A critical step within the analysis part is the choice of the significance threshold. Here, we chose a threshold based on the distribution of the negative L-DHFR F[3] controls, but depending on the objective of the screen, such threshold may be too stringent. Indeed, L-DHFR F[3] controls are overexpressed (strong TEF promoter) such that the complementary fragments may spontaneously complement each other and these are thus not representative of the expression of most proteins. This is highlighted by the fact that the distribution of the L-DHFR F[3] controls is higher than the average of the background growth (Figure 3D). Thus, some interactions having scores below this stringent threshold but that are clearly outside of the background growth distribution can be considered as putative hits that may represent, for instance, transient or weak interactions. These can be further studied and cross-validated if, for instance, the two proteins are not expressed at levels that can allow the spontaneous complementation of the DHFR fragments like the L-DHFR controls. As an alternative, one could set a significance threshold based on the proportion of overlap with reported physical interactors in databases like BioGRID35 in order to maximize the proportion of true positives over false positives. However, unlike the use of the L-DHFR distribution, this alternative may not always be feasible if, for instance, the number of known physical interactors is not sufficiently high. Moreover, the choice of the significance threshold has an impact on the proportion of false positives and false negatives in the final data set. Indeed, like any other PPI detection assay, false positives can result from unspecific interaction of a protein with the DHFR-fusion protein if, for example, the protein is highly abundant as mentioned earlier. This is exemplified by the fact that some preys systematically interact with all bait proteins in PCA screens and, thus, need to be removed from the analysis11 (e.g. Tef2 and Ade17 and Supplementary Table 2). To circumvent this problem, a control PCA screen of the two collections against the appropriate L-DHFR control (F[1,2] or F[3]) to identify baits and preys exhibiting spontaneous DHFR fragments complementation can be performed in the specific conditions of each screen. Moreover, performing a Gene Ontology enrichment analysis can increase the confidence in the data if the function of a given bait is known. On the other hand, DHFR-PCA can give rise to false negatives for several reasons: 1) not all proteins can be fused to the DHFR fragments as these may destabilize the proteins or modify their localization if, for instance, the DHFR fusion to the C-terminus interferes with a localization signal; 2) DHFR reconstitution in some cellular compartments may not produce folate if, for instance, an essential precursor for folate synthesis is not available; 3) C-termini need to be within a distance of 8 nm for DHFR complementation to occur11. Thus, a well-known interaction may not be detected if their C-termini are not close enough in space. This is exemplified here by the fact that a large fraction of Nup82 physical interactions reported in databases, most of which are indirect, were not detected in our assay. Similarly, interactions between membrane proteins for which the C-termini are in trans relative to the membrane will not lead to DHFR fragments complementation and will not be detected11. Limitations 1) and 3) can be circumvented relatively simply by fusing the DHFR fragment to the N-termini of the protein. Doing so may prevent to interfere with a localization signal near the C-termini and may allow to detect an interaction between membrane proteins whose N and C-terminus are in cis relative to the membrane.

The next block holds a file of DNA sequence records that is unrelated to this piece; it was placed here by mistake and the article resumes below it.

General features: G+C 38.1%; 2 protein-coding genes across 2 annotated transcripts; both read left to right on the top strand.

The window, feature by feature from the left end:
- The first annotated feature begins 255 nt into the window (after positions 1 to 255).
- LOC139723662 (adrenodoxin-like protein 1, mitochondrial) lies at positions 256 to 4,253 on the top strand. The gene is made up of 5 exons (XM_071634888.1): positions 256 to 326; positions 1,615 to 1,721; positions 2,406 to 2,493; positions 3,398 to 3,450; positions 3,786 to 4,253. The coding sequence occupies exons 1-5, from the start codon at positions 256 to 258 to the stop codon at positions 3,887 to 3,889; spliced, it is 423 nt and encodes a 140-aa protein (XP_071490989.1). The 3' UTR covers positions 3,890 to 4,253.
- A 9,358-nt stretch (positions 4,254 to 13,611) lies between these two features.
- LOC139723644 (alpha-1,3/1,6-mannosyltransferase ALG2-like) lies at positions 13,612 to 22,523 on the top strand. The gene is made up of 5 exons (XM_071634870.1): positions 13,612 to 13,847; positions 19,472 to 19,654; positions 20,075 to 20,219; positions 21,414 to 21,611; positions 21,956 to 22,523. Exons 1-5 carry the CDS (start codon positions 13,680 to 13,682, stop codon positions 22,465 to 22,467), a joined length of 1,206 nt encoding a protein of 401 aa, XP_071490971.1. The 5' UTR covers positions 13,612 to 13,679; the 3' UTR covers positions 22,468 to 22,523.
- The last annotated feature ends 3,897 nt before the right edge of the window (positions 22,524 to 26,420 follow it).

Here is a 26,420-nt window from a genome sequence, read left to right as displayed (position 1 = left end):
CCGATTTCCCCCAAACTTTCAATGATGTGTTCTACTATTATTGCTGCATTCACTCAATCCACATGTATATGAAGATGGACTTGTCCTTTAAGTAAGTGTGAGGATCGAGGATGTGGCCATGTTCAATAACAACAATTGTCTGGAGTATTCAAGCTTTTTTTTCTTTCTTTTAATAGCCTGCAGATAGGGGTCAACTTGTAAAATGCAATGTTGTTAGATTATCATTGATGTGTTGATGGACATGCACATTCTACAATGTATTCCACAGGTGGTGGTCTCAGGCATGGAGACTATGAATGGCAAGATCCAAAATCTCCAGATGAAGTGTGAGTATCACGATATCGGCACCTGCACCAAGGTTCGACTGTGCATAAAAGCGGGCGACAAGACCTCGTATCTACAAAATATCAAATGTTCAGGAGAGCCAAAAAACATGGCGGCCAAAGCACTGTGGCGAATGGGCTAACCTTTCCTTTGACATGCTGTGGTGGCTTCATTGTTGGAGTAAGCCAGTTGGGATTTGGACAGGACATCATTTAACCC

Several challenges remain in the study of PINs (reviewed in2,3). The maps of PINs produced so far have largely been described in a single experimental condition for each species and thus offer a single snapshot of how protein networks might be organized. There is therefore a need for the exploration of other experimental conditions to see how PINs may be reorganized in response to environmental changes, specific stimuli, across development or following mutations. These challenges will be overcome by the development of new technologies for interrogating PPIs in real-time, in living cells and by adapting current techniques so that they can be used by a larger community of laboratories. As a quantitative technique that can detect changes in the amount of DHFR complementation complexes27, DHFR-PCA can be adapted to overcome these challenges and has been used to study how PPIs are affected by a DNA damaging agent22, chemical agents25, gene deletions23,26 or in other yeast species and their hybrids33. Exploring these new dimensions will become more and more important to reveal the dynamic of the PIN.


Part of the open access publication fees for this article were paid by S&P Robotics.


This work was supported by Canadian Institute of Health Research (CIHR) Grants 191597, 299432 and 324265, a Natural Sciences and Engineering Research Council of Canada Discovery grant and a Human Frontier Science Program grant to CRL. CRL is a CIHR New Investigator. Guillaume Diss is supported by a PROTEO fellowship. Samuel Rochette is supported by NSERC and FRQNT fellowships.


Name Company Catalog Number Comments
BioMatrix Robot, Bench-top Configuration S&P Robotics Inc. BM5-BC
96-format Pin-tool S&P Robotics Inc. PH-96-10 Standard 96-format Pin-tool with 96 high-precision floating pins
384-format Pin-tool S&P Robotics Inc. PH-384-10 Standard 384-format Pin-tool with 384 high-precision floating pins
1536-format Pin-tool S&P Robotics Inc. PH-1536-05 Custom 1536-format Pin-tool with 0.5mm high-precision floating pins
Automated imaging module  S&P Robotics Inc. IMG-02
Methotrexate  Bioshop Canada Inc. MTX440  CAUTION: toxic compound
Hygromycin B  Bioshop Canada Inc. HYG003
Nourseothricin dihydrogen sulfate Werner BioAgents 5010000
Yeast-Interactome Collection  Thermo Scientific YSC5849
Omni Tray w/lid sterile  Thermo Scientific 242811
Anti-DHFR F[1,2] antibody  Sigma-Aldrich D1067
Anti-DHFR F[3] antibody   Sigma-Aldrich D0942



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Protein-protein Interaction Screening Protein-fragment Complementation Assay PCA Living Cells Cellular Processes Protein Function Protein Regulation Protein Localization Yeast Protein-fragment Complementation Assay Direct Associations Proximal Associations Dihydrofolate Reductase (DHFR) Protein Fragment Drug Methotrexate (MTX) Differential Fitness High-density Colony Arrays Interacting Bait-prey Pairs High-throughput Protocol Robotic Platform Survival Assay Protein-protein Interactions (PPIs) Bait Proteins Endogenous Promoters
Genome-wide Protein-protein Interaction Screening by Protein-fragment Complementation Assay (PCA) in Living Cells
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Rochette, S., Diss, G., Filteau, M., More

Rochette, S., Diss, G., Filteau, M., Leducq, J. B., Dubé, A. K., Landry, C. R. Genome-wide Protein-protein Interaction Screening by Protein-fragment Complementation Assay (PCA) in Living Cells. J. Vis. Exp. (97), e52255, doi:10.3791/52255 (2015).